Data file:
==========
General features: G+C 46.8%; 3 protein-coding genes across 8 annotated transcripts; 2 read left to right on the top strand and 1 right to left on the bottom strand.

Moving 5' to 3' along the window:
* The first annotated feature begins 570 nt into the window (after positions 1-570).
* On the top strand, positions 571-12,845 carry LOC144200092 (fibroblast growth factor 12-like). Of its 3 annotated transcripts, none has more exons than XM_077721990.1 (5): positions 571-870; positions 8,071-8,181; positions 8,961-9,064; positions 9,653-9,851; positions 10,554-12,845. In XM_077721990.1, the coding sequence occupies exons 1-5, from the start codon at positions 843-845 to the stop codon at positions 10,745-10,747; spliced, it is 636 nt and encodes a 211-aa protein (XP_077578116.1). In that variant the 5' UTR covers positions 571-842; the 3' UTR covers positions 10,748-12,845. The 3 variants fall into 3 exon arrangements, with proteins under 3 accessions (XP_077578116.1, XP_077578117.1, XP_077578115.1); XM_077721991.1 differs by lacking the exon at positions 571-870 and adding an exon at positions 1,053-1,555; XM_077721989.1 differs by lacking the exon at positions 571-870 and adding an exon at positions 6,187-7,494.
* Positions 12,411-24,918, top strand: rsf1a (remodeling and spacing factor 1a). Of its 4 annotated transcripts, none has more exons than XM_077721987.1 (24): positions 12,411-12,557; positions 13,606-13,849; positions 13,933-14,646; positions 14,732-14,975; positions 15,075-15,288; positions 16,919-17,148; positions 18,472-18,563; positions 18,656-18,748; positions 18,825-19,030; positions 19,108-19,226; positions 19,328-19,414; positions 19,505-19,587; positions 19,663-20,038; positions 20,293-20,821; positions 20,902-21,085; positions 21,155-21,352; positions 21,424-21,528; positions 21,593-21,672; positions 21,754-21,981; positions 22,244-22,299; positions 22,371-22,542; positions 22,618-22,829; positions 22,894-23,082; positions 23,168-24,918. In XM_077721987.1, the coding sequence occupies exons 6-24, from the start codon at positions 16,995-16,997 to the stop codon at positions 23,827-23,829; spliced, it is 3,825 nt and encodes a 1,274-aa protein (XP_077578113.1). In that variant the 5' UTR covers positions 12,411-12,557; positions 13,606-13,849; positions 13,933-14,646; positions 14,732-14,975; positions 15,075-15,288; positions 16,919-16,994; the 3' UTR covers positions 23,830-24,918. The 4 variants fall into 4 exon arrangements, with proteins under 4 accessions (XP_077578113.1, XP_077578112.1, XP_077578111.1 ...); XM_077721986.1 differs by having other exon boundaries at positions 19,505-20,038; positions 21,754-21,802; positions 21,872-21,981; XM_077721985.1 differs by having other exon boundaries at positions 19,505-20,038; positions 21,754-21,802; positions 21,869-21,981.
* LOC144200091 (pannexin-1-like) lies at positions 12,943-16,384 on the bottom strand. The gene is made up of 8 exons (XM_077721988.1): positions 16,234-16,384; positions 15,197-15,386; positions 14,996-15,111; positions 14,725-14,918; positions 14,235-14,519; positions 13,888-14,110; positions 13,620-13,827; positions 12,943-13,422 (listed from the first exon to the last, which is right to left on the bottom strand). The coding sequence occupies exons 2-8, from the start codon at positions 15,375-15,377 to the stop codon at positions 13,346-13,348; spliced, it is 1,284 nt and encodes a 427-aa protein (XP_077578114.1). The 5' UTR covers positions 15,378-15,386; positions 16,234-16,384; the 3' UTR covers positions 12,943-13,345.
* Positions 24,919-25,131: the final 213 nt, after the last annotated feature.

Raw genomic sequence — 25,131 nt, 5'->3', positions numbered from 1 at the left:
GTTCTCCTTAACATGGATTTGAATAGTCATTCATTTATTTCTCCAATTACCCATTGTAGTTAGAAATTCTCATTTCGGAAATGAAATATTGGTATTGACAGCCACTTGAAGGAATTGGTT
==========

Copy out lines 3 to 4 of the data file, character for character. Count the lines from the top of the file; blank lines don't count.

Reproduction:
* The first annotated feature begins 570 nt into the window (after positions 1-570).
* On the top strand, positions 571-12,845 carry LOC144200092 (fibroblast growth factor 12-like). Of its 3 annotated transcripts, none has more exons than XM_077721990.1 (5): positions 571-870; positions 8,071-8,181; positions 8,961-9,064; positions 9,653-9,851; positions 10,554-12,845. In XM_077721990.1, the coding sequence occupies exons 1-5, from the start codon at positions 843-845 to the stop codon at positions 10,745-10,747; spliced, it is 636 nt and encodes a 211-aa protein (XP_077578116.1). In that variant the 5' UTR covers positions 571-842; the 3' UTR covers positions 10,748-12,845. The 3 variants fall into 3 exon arrangements, with proteins under 3 accessions (XP_077578116.1, XP_077578117.1, XP_077578115.1); XM_077721991.1 differs by lacking the exon at positions 571-870 and adding an exon at positions 1,053-1,555; XM_077721989.1 differs by lacking the exon at positions 571-870 and adding an exon at positions 6,187-7,494.